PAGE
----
Alfred particularly hated cocktail parties. The plastic smiles and what he called the stench of aristocracy made him feel sickly. He wasn’t exactly poor or even middle-class, but in this particular room, the poorest man was probably at least ten times his worth. He took comfort in his youth. The youngest man here could probably pass for his father. He had time to get rich enough to sicken himself. As one would expect from a gathering of Nigerian politicians to entertain foreign interests, the wealth in the room was all illegal, in fact, criminal. It never failed to baffle Alfred how men of such notorious criminality could run a country. Of course, there was no country without its corruption problems. But not like this. In Nigeria it was endemic.
‘So what brings you here?’ she asked.
Before he could respond she grabbed him by the arm and handed him a glass of white wine. Instinctively his eyes searched for her wedding finger. Not that it ever really stopped him if he was determined. A regrettable weakness in character. She wore a few rings but none on her wedding finger. He was relieved to know that at the very least there was no chance he was ending up with a black eye unless of course she decided to punch him, which wasn’t entirely impossible given his past record.
‘Is this how you charm men? How do I know you haven’t put something inside this glass?’
‘I don’t need a love potion for you. I can handle you just fine on my own. I know who you are, Alfred Okonkwo. I think your novels are terrible, but my daughter wouldn’t put them down.’
Widget not in any sidebars
Her revelation took him aback.
‘I worry for older women that like my books. They are actually written for young girls in love with the idea of romantic love.’
‘So you don’t believe in romantic love, how ironic for a romance novelist? I had a whole bunch of romantic lines planned out for you. My daughter would be let down. I actually promised her I’d bring you home when I came across your name on the guest-list.’
‘You’re doing well so far and you don’t even seem to be trying.’ He took his first sip of wine. ‘This isn’t half bad. Thank you.’ He raised his glass to her.
‘So you aren’t completely without appreciation for life. You have been looking around this room like there is something poisonous is in the air or you are constipated. That’s why I asked what brought you here in the first place.’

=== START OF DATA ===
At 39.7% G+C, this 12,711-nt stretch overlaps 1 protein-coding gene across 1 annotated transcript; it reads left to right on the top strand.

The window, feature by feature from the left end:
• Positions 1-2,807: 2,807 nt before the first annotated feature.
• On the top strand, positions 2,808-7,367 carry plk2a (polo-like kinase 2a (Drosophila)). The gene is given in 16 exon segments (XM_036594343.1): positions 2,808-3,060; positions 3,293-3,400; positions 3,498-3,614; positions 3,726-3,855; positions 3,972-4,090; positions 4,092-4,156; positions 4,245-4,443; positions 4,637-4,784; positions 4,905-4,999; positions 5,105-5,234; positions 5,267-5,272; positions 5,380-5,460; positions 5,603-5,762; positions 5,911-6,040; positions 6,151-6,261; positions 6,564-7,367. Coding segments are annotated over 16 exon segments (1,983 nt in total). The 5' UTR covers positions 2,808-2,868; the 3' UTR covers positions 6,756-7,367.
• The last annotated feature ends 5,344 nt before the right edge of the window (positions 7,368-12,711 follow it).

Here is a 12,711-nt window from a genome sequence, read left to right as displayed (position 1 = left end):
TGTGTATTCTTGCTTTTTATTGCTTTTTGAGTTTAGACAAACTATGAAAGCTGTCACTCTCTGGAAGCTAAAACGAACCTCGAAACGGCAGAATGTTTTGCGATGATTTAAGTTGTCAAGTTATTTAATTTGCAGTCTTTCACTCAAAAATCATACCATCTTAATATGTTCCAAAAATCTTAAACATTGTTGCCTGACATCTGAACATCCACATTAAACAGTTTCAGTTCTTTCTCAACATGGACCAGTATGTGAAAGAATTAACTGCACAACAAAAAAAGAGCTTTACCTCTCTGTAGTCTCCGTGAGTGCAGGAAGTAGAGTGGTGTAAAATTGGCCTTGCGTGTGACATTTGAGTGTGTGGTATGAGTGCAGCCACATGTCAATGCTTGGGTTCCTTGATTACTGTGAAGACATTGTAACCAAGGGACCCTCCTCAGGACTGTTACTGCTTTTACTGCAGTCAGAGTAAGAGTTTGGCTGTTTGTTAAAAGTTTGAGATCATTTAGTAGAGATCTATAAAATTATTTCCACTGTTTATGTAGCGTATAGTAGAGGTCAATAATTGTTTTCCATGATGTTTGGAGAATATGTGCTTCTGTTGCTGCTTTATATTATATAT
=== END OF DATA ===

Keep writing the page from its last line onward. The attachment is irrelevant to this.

‘One of these clowns is sponsoring my new book. Some literacy scheme thing they are planning and my book will be picked to be part of the required reading. So I’m here to show face and kiss the occasional ass. What brings you? I didn’t know interesting people got invites to this borefest.’
She chuckled at his carefully placed compliment.
‘Some women go to churches to pray for husbands, I prefer a more proactive approach.’
‘Are you always this upfront in your approach?’
‘You want to act like the first thing you did was not to check out my finger for a wedding ring. You’re not slick mister, I caught your eyes’.
Felicia was not under any illusion about what the Nigerian society thought of a woman in her position. It didn’t matter that she was a stellar student with two PhDs, it didn’t matter that she was the founder of the country’s largest media network, her charity work, her support for so many good causes, none of it mattered. She was 35 and unmarried. As far as the society was concerned she was a failed experiment of a woman. She had a child too, out of wedlock! Whatever she had to offer was considered damaged goods. And to top it all off, she was financially successful and notoriously intelligent, a combination that intimidated men across the world but even more so in Nigeria where compliance with gender roles still meant that for every breadwinning woman, there was a failed man somewhere.
‘Wait a minute, you’re Felicia Adebayo! The owner of WWG media group. I should talk to you with more respect. Your boys are loyal.’ He bowed in playful mockery.
‘I preferred it when you hadn’t recognized me’, she said.
‘Of course, you would, you had the upper hand with mystery. Now you think I have a preconceived idea of who you are that might be completely false.’ He said.
‘Are you always this neurotic? Get out of my head.’ She shook her head vigorously.
‘I am well aware what ideas you might think I would have. Success can quickly turn into kryptonite for women when it comes to marriage in this society. Then there is the daughter to consider. Even if the man was okay with it, his family would probably kick up a storm. And at 35 or is it 37, you’re getting dangerously close to 40 where marriages have an occurrence rate equitable to solar eclipses. I wonder what the fact that I am turned on by your status says about me. Probably a reflection of all that dominatrix MILF porn I watched as a child.’ To his relief, she found his intended humor with ease.
‘You should consider writing literary fiction. I think you will do well.’
‘Your intellectual flattery has been noted. Now if you would hold this while I go use the loo, unless you’d like to come and help me hold my willy.’ She laughed as he handed her the glass.
As she waited for him, she thought about the constant battle between living a life caught between one’s own identity and the identity imposed by society. Something clearly had to be done to change the way we think. But tonight she did not want to save the world or the country. She just wanted to be happy in it.
by William Ifeanyi Moore
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